Companion Plants for Vegetables & Flower Growing


For hundreds of years before the arrival of Europeans, the Iroquois planted corn, beans and squash--called the three sisters--together in their fields. In this early form of what organic gardeners now call companion planting, the corn provided a climbing structure for the beans, which replenished nitrogen lost from the soil, and the large squash leaves shaded the ground, conserving water and controlling weeds. According to the National Sustainable Agriculture Information Service, companion planting places plants in proximity to each other based on the positive effects that they exert over each other. As "Rodale's Ultimate Encyclopedia of Organic Gardening" notes, companion planting often has its basis in tradition and folklore, though science is increasingly confirming its effectiveness and revealing the underlying biochemical mechanisms of its success.

Repelling Pests

Repelling pests is one of the most common uses of companion plants. Strong-scented plants, such as marigolds and mints, are especially effective, perhaps by masking the scent of plants desirable to pests. For example, planting marigolds in a flower garden may keep moth larvae from destroying your flowers, since moths won't land on a plant that they can't smell. Potted herbs or mulch made from scented herb leaves may also protect some plants from pests. Similarly, in trap cropping, gardeners and farmers plant companions that will attract pests from the main crop, such as planting collard to draw moths from cabbage.

Beneficial Insects

Other companion plants have the opposite effect and attract insects--the beneficial kind. Certain species of insects like wasps and ladybugs eat pests, so attracting them to your garden is another chemical-free way to reduce pest infestations. "Rodale's Ultimate Encyclopedia of Organic Gardening" recommends planting varieties with numerous small flowers, such as coriander, calendulas or sunflowers, since these are easy-to-reach food sources for many beneficial insects.

Nutrient Restoration

As plants grow, they draw nitrogen from the soil and use it to build essential proteins. While nitrogen is overwhelming the most abundant gas in the Earth's atmosphere, it is not in a form that can be used by plants and requires "fixation" before it can be taken up by roots. Certain plants species--most notably legumes like clover and beans--have helpful bacteria in their root systems that fix atmospheric nitrogen, returning it to the soil for plants to use. Although the precise science was unknown to the Iroquois, nitrogen fixation explains the incorporation of beans into the three sisters, as beans fix nitrogen in the soil. The National Sustainable Agriculture Information Service recommends companion planting beans with any vegetable or herb to obtain the nutritive benefits of nitrogen fixation.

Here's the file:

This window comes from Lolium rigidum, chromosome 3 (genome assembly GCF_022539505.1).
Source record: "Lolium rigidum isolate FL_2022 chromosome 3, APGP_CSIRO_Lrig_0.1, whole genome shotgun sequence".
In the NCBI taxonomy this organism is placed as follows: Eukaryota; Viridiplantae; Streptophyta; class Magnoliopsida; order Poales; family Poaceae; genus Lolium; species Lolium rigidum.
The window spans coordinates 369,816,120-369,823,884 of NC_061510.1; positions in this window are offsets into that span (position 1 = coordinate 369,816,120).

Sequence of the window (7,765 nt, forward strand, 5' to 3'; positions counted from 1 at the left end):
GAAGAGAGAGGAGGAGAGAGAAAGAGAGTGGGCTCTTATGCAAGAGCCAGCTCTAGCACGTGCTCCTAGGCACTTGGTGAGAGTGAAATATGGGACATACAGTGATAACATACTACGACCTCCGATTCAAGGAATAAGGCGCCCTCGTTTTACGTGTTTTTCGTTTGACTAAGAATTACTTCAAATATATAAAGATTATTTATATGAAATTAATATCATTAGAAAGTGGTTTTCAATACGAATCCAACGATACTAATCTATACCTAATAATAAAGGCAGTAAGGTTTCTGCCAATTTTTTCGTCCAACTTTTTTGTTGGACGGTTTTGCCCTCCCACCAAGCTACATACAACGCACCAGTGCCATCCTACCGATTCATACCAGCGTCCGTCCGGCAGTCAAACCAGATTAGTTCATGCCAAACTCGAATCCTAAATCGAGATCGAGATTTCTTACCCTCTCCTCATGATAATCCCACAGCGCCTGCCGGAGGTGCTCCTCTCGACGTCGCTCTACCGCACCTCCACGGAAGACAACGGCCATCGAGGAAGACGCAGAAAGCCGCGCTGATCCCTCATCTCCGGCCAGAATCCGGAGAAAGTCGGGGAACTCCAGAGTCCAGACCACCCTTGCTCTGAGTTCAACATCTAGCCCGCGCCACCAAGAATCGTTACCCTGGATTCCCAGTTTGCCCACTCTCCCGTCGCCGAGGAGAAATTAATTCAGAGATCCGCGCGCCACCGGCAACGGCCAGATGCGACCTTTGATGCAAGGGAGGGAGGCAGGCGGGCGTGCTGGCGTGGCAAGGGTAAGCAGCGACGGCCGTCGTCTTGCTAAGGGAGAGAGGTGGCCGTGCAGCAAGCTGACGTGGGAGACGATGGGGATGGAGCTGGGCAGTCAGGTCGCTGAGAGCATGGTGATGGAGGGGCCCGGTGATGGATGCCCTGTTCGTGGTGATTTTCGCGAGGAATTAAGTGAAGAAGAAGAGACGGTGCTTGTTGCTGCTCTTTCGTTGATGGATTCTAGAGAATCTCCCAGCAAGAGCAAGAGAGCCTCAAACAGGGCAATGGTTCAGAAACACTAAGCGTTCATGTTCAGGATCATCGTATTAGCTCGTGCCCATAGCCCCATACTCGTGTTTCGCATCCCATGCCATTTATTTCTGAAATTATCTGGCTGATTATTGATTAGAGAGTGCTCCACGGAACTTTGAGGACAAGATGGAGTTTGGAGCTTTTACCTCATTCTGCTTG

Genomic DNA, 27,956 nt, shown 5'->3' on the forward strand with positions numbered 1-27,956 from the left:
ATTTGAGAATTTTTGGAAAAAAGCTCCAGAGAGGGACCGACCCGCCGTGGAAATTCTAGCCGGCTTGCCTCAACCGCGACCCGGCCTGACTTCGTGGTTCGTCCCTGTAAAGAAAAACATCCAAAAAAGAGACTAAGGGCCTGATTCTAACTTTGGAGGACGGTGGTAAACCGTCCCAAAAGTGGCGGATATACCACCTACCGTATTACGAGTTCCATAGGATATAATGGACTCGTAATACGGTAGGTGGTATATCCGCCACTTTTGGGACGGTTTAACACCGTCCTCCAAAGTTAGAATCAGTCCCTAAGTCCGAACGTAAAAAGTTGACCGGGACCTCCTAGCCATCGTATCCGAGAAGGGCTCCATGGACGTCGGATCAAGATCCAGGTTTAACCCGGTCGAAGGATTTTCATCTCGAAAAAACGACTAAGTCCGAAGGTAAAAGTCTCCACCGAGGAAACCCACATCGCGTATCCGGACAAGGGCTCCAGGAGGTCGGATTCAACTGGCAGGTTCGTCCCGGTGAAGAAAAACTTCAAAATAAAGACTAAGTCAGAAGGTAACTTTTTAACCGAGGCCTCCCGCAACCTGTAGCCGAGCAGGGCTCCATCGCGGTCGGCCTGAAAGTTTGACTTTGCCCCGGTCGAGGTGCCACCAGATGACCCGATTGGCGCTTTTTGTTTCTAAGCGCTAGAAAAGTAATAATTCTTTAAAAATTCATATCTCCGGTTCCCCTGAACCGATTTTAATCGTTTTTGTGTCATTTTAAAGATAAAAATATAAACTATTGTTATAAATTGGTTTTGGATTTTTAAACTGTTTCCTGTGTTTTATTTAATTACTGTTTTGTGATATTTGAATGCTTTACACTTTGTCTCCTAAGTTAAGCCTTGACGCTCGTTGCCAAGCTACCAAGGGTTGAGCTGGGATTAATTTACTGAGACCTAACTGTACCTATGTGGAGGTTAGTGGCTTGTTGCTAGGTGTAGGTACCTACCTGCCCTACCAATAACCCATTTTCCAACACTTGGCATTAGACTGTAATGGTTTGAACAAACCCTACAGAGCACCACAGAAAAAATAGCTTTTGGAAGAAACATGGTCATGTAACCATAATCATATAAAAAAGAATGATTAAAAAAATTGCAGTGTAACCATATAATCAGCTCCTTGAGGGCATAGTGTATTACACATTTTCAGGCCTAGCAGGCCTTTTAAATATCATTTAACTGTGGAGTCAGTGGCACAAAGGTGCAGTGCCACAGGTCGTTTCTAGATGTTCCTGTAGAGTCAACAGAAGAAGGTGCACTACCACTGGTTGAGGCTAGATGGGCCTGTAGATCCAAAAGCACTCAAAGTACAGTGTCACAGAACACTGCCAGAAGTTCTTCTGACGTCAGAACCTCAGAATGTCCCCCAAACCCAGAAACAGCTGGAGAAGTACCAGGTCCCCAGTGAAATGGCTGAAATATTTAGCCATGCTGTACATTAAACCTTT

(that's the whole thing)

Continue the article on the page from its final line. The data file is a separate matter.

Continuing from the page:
Efficient Use of Space

For the backyard gardener for whom space is a concern, companion planting allows for efficient use of even small plots of land. Combining tall, sun-loving plants with shade lovers that grow close to the ground lets those plants inhabit the same space. Other plants provide protection from harsh weather, wind and weed growth. Returning to the example of the three sisters, as the National Sustainable Agriculture Information Service points out, tall corn disorients squash bugs, while the prickly squash vines provide a physical barrier to raccoons try to get at the corn.

Planning for Companion Planting

Hundreds of years of folklore, recently bolstered by scientific investigation, provides advice on how to grow plants together. While most species exert, at worst, no influence on each other, and handful may have a negative influence, so planning is important. Organizations like the National Sustainable Agriculture Information Service maintain lists of plants that should be planted together and those that should not.

Keywords: companion planting, repelling garden pests, attracting beneficial insects

About this Author

First published in 2000, Dawn Walls-Thumma has served as an editor for Bartleby and Antithesis Common literary magazines. Her work has been published academically and in creative journals. Walls-Thumma writes about education, gardening, and sustainable living. She holds a Bachelor of Arts in psychology and writing from University of Maryland, and is a graduate student in education at American Public University.